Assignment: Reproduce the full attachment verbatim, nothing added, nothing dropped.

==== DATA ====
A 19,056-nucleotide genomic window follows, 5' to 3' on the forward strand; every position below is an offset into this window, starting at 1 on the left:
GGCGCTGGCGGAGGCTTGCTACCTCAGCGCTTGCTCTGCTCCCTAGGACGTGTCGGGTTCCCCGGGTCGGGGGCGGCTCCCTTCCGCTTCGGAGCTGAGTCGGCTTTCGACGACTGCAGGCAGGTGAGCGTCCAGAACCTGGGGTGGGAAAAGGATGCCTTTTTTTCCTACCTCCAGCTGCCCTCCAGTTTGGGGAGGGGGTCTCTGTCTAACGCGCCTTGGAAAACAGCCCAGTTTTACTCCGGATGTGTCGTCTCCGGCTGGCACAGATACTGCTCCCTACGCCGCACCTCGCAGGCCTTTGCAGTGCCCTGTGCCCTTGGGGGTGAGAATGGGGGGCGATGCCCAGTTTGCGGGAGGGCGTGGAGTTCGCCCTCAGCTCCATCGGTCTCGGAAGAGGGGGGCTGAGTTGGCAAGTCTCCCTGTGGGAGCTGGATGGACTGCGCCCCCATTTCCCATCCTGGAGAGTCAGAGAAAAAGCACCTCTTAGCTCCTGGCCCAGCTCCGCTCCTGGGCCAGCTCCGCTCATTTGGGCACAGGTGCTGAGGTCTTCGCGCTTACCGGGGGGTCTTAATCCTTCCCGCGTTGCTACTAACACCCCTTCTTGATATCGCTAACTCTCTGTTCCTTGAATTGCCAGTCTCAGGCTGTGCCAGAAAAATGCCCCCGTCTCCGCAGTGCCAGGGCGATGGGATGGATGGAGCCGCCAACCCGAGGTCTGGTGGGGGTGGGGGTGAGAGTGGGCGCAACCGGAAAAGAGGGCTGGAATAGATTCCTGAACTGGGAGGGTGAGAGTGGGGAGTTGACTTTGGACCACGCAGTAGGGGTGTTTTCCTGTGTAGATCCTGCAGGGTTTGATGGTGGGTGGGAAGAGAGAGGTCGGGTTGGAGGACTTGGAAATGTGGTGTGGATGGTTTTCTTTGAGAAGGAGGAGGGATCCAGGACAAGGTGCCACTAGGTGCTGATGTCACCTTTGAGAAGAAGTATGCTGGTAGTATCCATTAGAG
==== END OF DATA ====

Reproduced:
A 19,056-nucleotide genomic window follows, 5' to 3' on the forward strand; every position below is an offset into this window, starting at 1 on the left:
GGCGCTGGCGGAGGCTTGCTACCTCAGCGCTTGCTCTGCTCCCTAGGACGTGTCGGGTTCCCCGGGTCGGGGGCGGCTCCCTTCCGCTTCGGAGCTGAGTCGGCTTTCGACGACTGCAGGCAGGTGAGCGTCCAGAACCTGGGGTGGGAAAAGGATGCCTTTTTTTCCTACCTCCAGCTGCCCTCCAGTTTGGGGAGGGGGTCTCTGTCTAACGCGCCTTGGAAAACAGCCCAGTTTTACTCCGGATGTGTCGTCTCCGGCTGGCACAGATACTGCTCCCTACGCCGCACCTCGCAGGCCTTTGCAGTGCCCTGTGCCCTTGGGGGTGAGAATGGGGGGCGATGCCCAGTTTGCGGGAGGGCGTGGAGTTCGCCCTCAGCTCCATCGGTCTCGGAAGAGGGGGGCTGAGTTGGCAAGTCTCCCTGTGGGAGCTGGATGGACTGCGCCCCCATTTCCCATCCTGGAGAGTCAGAGAAAAAGCACCTCTTAGCTCCTGGCCCAGCTCCGCTCCTGGGCCAGCTCCGCTCATTTGGGCACAGGTGCTGAGGTCTTCGCGCTTACCGGGGGGTCTTAATCCTTCCCGCGTTGCTACTAACACCCCTTCTTGATATCGCTAACTCTCTGTTCCTTGAATTGCCAGTCTCAGGCTGTGCCAGAAAAATGCCCCCGTCTCCGCAGTGCCAGGGCGATGGGATGGATGGAGCCGCCAACCCGAGGTCTGGTGGGGGTGGGGGTGAGAGTGGGCGCAACCGGAAAAGAGGGCTGGAATAGATTCCTGAACTGGGAGGGTGAGAGTGGGGAGTTGACTTTGGACCACGCAGTAGGGGTGTTTTCCTGTGTAGATCCTGCAGGGTTTGATGGTGGGTGGGAAGAGAGAGGTCGGGTTGGAGGACTTGGAAATGTGGTGTGGATGGTTTTCTTTGAGAAGGAGGAGGGATCCAGGACAAGGTGCCACTAGGTGCTGATGTCACCTTTGAGAAGAAGTATGCTGGTAGTATCCATTAGAG